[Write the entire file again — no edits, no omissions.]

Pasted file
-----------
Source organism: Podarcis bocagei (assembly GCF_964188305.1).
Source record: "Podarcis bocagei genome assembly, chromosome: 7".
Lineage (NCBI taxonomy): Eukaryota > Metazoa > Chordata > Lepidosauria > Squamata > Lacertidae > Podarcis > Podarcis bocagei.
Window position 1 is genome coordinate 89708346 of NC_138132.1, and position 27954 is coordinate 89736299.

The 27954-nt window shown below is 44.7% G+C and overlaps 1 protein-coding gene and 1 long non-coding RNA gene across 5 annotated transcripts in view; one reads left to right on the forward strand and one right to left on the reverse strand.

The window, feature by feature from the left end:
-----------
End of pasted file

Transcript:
Source organism: Podarcis bocagei (assembly GCF_964188305.1).
Source record: "Podarcis bocagei genome assembly, chromosome: 7".
Lineage (NCBI taxonomy): Eukaryota > Metazoa > Chordata > Lepidosauria > Squamata > Lacertidae > Podarcis > Podarcis bocagei.
Window position 1 is genome coordinate 89708346 of NC_138132.1, and position 27954 is coordinate 89736299.

The 27954-nt window shown below is 44.7% G+C and overlaps 1 protein-coding gene and 1 long non-coding RNA gene across 5 annotated transcripts in view; one reads left to right on the forward strand and one right to left on the reverse strand.

The window, feature by feature from the left end: